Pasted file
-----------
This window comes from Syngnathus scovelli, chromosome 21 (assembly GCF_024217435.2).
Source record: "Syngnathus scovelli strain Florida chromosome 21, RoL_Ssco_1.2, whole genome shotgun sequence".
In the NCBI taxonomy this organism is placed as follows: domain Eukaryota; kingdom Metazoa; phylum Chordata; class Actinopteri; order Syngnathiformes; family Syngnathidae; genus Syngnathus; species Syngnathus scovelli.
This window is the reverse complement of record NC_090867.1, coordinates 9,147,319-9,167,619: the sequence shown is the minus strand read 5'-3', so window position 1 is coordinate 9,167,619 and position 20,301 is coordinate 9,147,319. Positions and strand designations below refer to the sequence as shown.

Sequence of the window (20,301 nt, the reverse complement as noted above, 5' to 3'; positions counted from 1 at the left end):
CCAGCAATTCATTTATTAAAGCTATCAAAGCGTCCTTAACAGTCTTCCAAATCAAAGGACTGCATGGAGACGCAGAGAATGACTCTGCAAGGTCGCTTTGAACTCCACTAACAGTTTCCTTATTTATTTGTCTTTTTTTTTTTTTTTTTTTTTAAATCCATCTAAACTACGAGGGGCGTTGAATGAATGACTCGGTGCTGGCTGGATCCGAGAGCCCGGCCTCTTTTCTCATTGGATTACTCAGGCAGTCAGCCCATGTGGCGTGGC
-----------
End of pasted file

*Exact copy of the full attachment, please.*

This window comes from Syngnathus scovelli, chromosome 21 (assembly GCF_024217435.2).
Source record: "Syngnathus scovelli strain Florida chromosome 21, RoL_Ssco_1.2, whole genome shotgun sequence".
In the NCBI taxonomy this organism is placed as follows: domain Eukaryota; kingdom Metazoa; phylum Chordata; class Actinopteri; order Syngnathiformes; family Syngnathidae; genus Syngnathus; species Syngnathus scovelli.
This window is the reverse complement of record NC_090867.1, coordinates 9,147,319-9,167,619: the sequence shown is the minus strand read 5'-3', so window position 1 is coordinate 9,167,619 and position 20,301 is coordinate 9,147,319. Positions and strand designations below refer to the sequence as shown.

Sequence of the window (20,301 nt, the reverse complement as noted above, 5' to 3'; positions counted from 1 at the left end):
CCAGCAATTCATTTATTAAAGCTATCAAAGCGTCCTTAACAGTCTTCCAAATCAAAGGACTGCATGGAGACGCAGAGAATGACTCTGCAAGGTCGCTTTGAACTCCACTAACAGTTTCCTTATTTATTTGTCTTTTTTTTTTTTTTTTTTTTTAAATCCATCTAAACTACGAGGGGCGTTGAATGAATGACTCGGTGCTGGCTGGATCCGAGAGCCCGGCCTCTTTTCTCATTGGATTACTCAGGCAGTCAGCCCATGTGGCGTGGC